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Date:      Thu, 30 Nov 2017 09:51:07 +0000
From:      Arthur Chance <freebsd@qeng-ho.org>
To:        "Ronald F. Guilmette" <rfg@tristatelogic.com>, freebsd-questions@freebsd.org
Subject:   Re: Mount NTFS from "Live" system?
Message-ID:  <78bf2bd4-63e0-afce-1b24-ebdadba055b5@qeng-ho.org>
In-Reply-To: <47545.1511991173@segfault.tristatelogic.com>
References:  <47545.1511991173@segfault.tristatelogic.com>

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On 29/11/2017 21:32, Ronald F. Guilmette wrote:
> 
> In message <37725.1511844646@segfault.tristatelogic.com>, I wrote:
> 
>> ...
>> I just now installed 11.1-RELEASE on a USB stick and booted from
>> that into the "Live" mode, and I was hoping to use that to try
>> my test(s) again on the (possibly failing) harddrive, but it
>> seems like maybe in Live mode there is no way to mount NTFS
>> filesystems.  Bummer. :-(
>>
>> Is that actually true?  Is there an easy/fast way around it?
>>
>>
>> P.S.  Should I maybe file a PR, suggesting the enhancement that
>> the "ntfs-3g" tool be included in the Live mode image?  (It
>> really does seems a pity if it ain't in there.)
> 
> It was suggested to me that I ought to post a follow-up / post mortem
> regarding this issue, just to close out the topic.
> 
> Bottom line:  After much fiddling and gnashing of teeth, it turned out
> that I had a failed/failing harddrive.  The specific one that failed...
> in a rather odd way... was a 3-year-old out-of-warranty WD "blue" 320GB 2.5"
> laptop drive that I'd been using on occasion as a scratch drive.  (I've
> got these clever things called Kinwin KF-255-BK "trayless" hot-swap bays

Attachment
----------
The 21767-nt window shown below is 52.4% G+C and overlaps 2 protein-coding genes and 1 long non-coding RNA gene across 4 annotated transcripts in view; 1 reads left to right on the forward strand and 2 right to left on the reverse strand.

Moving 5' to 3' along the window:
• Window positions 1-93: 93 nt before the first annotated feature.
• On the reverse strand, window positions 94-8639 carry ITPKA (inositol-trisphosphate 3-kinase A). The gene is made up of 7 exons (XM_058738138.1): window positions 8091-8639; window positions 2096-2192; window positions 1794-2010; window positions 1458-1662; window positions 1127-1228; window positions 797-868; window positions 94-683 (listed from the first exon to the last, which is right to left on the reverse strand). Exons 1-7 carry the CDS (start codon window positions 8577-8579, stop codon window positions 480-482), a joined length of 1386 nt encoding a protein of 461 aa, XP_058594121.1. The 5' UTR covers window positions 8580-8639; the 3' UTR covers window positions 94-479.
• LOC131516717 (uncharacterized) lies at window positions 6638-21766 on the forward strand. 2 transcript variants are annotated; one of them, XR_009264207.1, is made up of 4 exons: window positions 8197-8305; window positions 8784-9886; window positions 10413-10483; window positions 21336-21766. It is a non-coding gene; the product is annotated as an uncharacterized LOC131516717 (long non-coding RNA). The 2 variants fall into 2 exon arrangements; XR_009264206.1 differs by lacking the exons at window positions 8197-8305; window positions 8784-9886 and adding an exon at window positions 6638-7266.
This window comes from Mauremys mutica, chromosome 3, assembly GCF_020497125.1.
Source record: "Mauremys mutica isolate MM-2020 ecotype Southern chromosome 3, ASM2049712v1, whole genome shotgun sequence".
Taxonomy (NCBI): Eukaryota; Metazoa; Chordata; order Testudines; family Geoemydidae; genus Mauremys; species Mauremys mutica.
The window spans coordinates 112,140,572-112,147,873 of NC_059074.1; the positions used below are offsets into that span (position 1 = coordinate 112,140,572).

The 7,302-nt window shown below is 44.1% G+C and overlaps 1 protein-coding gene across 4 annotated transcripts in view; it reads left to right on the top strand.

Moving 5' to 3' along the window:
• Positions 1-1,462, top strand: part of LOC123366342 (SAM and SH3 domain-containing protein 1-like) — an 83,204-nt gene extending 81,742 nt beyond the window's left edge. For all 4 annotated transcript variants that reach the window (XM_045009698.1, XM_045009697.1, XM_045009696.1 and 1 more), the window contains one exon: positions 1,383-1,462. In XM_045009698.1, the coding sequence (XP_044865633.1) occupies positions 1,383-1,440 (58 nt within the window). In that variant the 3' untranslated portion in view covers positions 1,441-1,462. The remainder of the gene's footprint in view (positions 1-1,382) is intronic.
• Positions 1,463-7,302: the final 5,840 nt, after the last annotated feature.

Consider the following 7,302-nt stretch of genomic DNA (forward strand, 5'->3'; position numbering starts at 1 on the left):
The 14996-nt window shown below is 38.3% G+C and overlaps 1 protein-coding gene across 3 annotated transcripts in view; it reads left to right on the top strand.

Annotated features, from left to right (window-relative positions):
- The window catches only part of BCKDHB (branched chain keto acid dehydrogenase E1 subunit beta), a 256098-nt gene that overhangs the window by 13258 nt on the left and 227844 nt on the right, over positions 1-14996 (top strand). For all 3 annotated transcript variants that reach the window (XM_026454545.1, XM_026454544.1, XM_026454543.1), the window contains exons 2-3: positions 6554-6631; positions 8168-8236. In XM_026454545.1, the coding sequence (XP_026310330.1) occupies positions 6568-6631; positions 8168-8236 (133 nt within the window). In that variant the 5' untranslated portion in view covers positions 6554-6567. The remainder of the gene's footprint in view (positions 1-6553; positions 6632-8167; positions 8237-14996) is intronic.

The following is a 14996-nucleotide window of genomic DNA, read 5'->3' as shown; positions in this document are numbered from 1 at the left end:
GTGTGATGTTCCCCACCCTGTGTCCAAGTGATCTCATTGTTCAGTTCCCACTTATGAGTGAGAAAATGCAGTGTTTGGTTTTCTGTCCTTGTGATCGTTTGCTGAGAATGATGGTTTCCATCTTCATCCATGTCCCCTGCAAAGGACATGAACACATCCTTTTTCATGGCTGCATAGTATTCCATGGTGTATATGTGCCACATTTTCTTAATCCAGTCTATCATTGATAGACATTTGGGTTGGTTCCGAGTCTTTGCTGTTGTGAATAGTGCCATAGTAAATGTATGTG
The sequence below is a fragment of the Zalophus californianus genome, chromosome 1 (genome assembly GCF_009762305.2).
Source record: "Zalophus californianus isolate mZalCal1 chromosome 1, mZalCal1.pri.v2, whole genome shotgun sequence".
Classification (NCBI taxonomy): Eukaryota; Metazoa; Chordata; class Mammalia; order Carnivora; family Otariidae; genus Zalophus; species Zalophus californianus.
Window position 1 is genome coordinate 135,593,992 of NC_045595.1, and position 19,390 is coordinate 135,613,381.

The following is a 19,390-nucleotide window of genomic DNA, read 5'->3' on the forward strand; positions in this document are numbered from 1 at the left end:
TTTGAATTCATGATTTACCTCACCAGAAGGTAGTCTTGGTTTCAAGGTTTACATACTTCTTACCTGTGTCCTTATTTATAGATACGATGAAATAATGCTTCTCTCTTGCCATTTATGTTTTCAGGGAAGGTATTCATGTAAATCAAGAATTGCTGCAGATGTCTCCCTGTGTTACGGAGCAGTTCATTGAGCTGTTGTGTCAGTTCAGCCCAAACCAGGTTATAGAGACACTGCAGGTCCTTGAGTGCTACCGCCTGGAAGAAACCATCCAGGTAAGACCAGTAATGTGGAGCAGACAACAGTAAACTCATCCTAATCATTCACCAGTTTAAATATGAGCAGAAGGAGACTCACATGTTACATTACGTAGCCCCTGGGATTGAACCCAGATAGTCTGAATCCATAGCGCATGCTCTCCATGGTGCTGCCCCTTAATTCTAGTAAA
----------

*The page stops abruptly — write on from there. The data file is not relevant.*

> on the front on my systems that let me easily insert or remove a 2.5"
> or 3.5" drive any time I want.)
> 
> Anyway, the drive was failing, but I didn't know it because it just
> started to get real real slow.  The fact that it was failing was ultimately
> confirmed by attempting to run the built-in "long" form firmware diagnostics.
> That should have taken only about 1 hour to run.  I left it running overnight,
> and it -never- finished.  The drive is now in my e-waste pile.
> 
> I have -never- had any WD "black" drive fail on me, but I don't believe
> that I'll be buying any more of the "blue" ones.  (The fact that this one
> failed is rather inexplicable, because even though it was 3 years old,
> it had less than 1,000 power-on hours on it, and less than 200 power-ups.)

As a matter of curiosity, did you note the Start_Stop_Count value and
was it far higher than the power cycle count?

I've had WD Blue drives fail on me as well. I think it's because the
2.5" Blue drives are aimed at laptops and their firmware has (or had)
the same aggressive power saving/head parking behaviour as the Green
drives, which interacts badly with Unix style regular syncs. I got round
that by installing smartmontools and using

	-e standby,off

in smartd.conf to prevent the disk idling. It may seem paradoxical that
making the disk work more stops it failing, but it worked for me. It
will tend to eat a laptop's battery, but my machines were all mains powered.

These days I mainly use SSDs so spin up/down isn't a problem.

> In this case, having a FreeBSD "live" system with support for NTFS may
> perhaps not have gotten me to the ultimate resolution of the problem any
> faster, but I still do think that it would be a Good Idea to include the
> ntfs-3g thingy in the normative release images... because you never know
> when this might be a great help.
> 
> Then again, perhaps if I had just started with a mini/memstick image then
> I could perhaps have loaded ntfs-3g, over the net, into the "live" system.
> Would that have worked?  I dunno.  I didn't try it.  Does anybody know?



-- 
An amusing coincidence: log2(58) = 5.858 (to 0.0003% accuracy).



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